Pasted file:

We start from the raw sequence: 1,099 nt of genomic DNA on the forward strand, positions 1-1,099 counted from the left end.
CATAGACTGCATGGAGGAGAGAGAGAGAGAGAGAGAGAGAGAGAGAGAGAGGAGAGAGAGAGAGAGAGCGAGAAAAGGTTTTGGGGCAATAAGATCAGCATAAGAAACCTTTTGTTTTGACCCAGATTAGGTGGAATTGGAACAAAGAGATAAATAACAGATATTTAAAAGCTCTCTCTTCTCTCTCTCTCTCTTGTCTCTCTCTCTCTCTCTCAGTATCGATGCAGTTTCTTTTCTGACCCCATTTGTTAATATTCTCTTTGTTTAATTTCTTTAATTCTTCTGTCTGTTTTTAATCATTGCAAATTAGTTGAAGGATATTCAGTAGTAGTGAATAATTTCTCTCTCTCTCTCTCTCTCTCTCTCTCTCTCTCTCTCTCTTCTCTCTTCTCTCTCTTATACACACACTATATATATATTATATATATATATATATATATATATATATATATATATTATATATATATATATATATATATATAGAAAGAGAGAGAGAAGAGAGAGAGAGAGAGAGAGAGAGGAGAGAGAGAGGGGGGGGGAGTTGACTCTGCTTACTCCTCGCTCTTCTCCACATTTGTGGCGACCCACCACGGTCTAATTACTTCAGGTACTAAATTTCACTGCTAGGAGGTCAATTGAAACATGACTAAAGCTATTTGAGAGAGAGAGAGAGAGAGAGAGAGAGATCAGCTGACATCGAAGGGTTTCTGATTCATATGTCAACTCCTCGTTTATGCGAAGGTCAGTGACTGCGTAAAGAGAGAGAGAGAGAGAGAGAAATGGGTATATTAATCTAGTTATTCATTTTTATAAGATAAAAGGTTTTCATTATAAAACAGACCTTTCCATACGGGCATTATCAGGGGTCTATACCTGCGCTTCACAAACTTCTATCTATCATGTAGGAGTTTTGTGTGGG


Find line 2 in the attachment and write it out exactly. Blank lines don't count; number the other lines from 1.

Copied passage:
CATAGACTGCATGGAGGAGAGAGAGAGAGAGAGAGAGAGAGAGAGAGAGAGGAGAGAGAGAGAGAGAGCGAGAAAAGGTTTTGGGGCAATAAGATCAGCATAAGAAACCTTTTGTTTTGACCCAGATTAGGTGGAATTGGAACAAAGAGATAAATAACAGATATTTAAAAGCTCTCTCTTCTCTCTCTCTCTCTTGTCTCTCTCTCTCTCTCTCAGTATCGATGCAGTTTCTTTTCTGACCCCATTTGTTAATATTCTCTTTGTTTAATTTCTTTAATTCTTCTGTCTGTTTTTAATCATTGCAAATTAGTTGAAGGATATTCAGTAGTAGTGAATAATTTCTCTCTCTCTCTCTCTCTCTCTCTCTCTCTCTCTCTCTCTTCTCTCTTCTCTCTCTTATACACACACTATATATATATTATATATATATATATATATATATATATATATATATATTATATATATATATATATATATATATAGAAAGAGAGAGAGAAGAGAGAGAGAGAGAGAGAGAGAGGAGAGAGAGAGGGGGGGGGAGTTGACTCTGCTTACTCCTCGCTCTTCTCCACATTTGTGGCGACCCACCACGGTCTAATTACTTCAGGTACTAAATTTCACTGCTAGGAGGTCAATTGAAACATGACTAAAGCTATTTGAGAGAGAGAGAGAGAGAGAGAGAGAGATCAGCTGACATCGAAGGGTTTCTGATTCATATGTCAACTCCTCGTTTATGCGAAGGTCAGTGACTGCGTAAAGAGAGAGAGAGAGAGAGAGAAATGGGTATATTAATCTAGTTATTCATTTTTATAAGATAAAAGGTTTTCATTATAAAACAGACCTTTCCATACGGGCATTATCAGGGGTCTATACCTGCGCTTCACAAACTTCTATCTATCATGTAGGAGTTTTGTGTGGG